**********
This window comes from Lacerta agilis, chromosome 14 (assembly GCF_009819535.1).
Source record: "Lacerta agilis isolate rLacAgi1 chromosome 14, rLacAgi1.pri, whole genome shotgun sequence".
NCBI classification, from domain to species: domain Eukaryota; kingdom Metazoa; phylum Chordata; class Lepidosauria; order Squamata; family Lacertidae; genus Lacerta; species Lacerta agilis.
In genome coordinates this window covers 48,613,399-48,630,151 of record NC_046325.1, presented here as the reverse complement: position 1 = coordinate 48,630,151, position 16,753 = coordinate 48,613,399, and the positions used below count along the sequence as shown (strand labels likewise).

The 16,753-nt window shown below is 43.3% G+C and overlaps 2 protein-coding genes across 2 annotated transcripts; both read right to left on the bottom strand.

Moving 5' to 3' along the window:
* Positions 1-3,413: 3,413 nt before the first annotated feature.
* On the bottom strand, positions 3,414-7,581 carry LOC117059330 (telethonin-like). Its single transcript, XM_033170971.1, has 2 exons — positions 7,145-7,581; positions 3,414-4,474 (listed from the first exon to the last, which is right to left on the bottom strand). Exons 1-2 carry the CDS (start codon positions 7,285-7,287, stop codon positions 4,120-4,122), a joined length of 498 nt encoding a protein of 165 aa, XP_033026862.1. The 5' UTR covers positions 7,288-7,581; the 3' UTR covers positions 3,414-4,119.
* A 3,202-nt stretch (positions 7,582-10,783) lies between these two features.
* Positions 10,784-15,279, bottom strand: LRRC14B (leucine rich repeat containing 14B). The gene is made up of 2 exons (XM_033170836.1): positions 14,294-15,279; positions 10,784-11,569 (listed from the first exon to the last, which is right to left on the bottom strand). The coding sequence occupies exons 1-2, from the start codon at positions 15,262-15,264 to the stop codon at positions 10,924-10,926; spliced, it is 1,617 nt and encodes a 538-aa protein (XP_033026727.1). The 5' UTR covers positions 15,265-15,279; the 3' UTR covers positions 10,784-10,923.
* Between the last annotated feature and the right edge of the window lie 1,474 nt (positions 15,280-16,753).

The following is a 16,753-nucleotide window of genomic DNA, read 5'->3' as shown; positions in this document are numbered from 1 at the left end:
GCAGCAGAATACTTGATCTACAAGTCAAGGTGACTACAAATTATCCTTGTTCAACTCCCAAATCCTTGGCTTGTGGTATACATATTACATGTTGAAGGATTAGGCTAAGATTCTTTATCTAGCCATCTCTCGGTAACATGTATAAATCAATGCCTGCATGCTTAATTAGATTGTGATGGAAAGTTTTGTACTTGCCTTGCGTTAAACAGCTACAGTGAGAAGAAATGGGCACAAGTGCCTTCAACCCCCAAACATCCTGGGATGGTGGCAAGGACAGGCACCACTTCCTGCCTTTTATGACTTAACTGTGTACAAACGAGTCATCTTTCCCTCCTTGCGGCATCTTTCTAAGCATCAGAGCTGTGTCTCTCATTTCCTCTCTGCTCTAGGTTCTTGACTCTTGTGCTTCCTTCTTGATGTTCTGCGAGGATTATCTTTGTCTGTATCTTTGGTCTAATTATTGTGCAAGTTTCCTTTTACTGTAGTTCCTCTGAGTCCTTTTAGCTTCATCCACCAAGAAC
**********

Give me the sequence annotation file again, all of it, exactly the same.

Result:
This window comes from Lacerta agilis, chromosome 14 (assembly GCF_009819535.1).
Source record: "Lacerta agilis isolate rLacAgi1 chromosome 14, rLacAgi1.pri, whole genome shotgun sequence".
NCBI classification, from domain to species: domain Eukaryota; kingdom Metazoa; phylum Chordata; class Lepidosauria; order Squamata; family Lacertidae; genus Lacerta; species Lacerta agilis.
In genome coordinates this window covers 48,613,399-48,630,151 of record NC_046325.1, presented here as the reverse complement: position 1 = coordinate 48,630,151, position 16,753 = coordinate 48,613,399, and the positions used below count along the sequence as shown (strand labels likewise).

The 16,753-nt window shown below is 43.3% G+C and overlaps 2 protein-coding genes across 2 annotated transcripts; both read right to left on the bottom strand.

Moving 5' to 3' along the window:
* Positions 1-3,413: 3,413 nt before the first annotated feature.
* On the bottom strand, positions 3,414-7,581 carry LOC117059330 (telethonin-like). Its single transcript, XM_033170971.1, has 2 exons — positions 7,145-7,581; positions 3,414-4,474 (listed from the first exon to the last, which is right to left on the bottom strand). Exons 1-2 carry the CDS (start codon positions 7,285-7,287, stop codon positions 4,120-4,122), a joined length of 498 nt encoding a protein of 165 aa, XP_033026862.1. The 5' UTR covers positions 7,288-7,581; the 3' UTR covers positions 3,414-4,119.
* A 3,202-nt stretch (positions 7,582-10,783) lies between these two features.
* Positions 10,784-15,279, bottom strand: LRRC14B (leucine rich repeat containing 14B). The gene is made up of 2 exons (XM_033170836.1): positions 14,294-15,279; positions 10,784-11,569 (listed from the first exon to the last, which is right to left on the bottom strand). The coding sequence occupies exons 1-2, from the start codon at positions 15,262-15,264 to the stop codon at positions 10,924-10,926; spliced, it is 1,617 nt and encodes a 538-aa protein (XP_033026727.1). The 5' UTR covers positions 15,265-15,279; the 3' UTR covers positions 10,784-10,923.
* Between the last annotated feature and the right edge of the window lie 1,474 nt (positions 15,280-16,753).

The following is a 16,753-nucleotide window of genomic DNA, read 5'->3' as shown; positions in this document are numbered from 1 at the left end:
GCAGCAGAATACTTGATCTACAAGTCAAGGTGACTACAAATTATCCTTGTTCAACTCCCAAATCCTTGGCTTGTGGTATACATATTACATGTTGAAGGATTAGGCTAAGATTCTTTATCTAGCCATCTCTCGGTAACATGTATAAATCAATGCCTGCATGCTTAATTAGATTGTGATGGAAAGTTTTGTACTTGCCTTGCGTTAAACAGCTACAGTGAGAAGAAATGGGCACAAGTGCCTTCAACCCCCAAACATCCTGGGATGGTGGCAAGGACAGGCACCACTTCCTGCCTTTTATGACTTAACTGTGTACAAACGAGTCATCTTTCCCTCCTTGCGGCATCTTTCTAAGCATCAGAGCTGTGTCTCTCATTTCCTCTCTGCTCTAGGTTCTTGACTCTTGTGCTTCCTTCTTGATGTTCTGCGAGGATTATCTTTGTCTGTATCTTTGGTCTAATTATTGTGCAAGTTTCCTTTTACTGTAGTTCCTCTGAGTCCTTTTAGCTTCATCCACCAAGAAC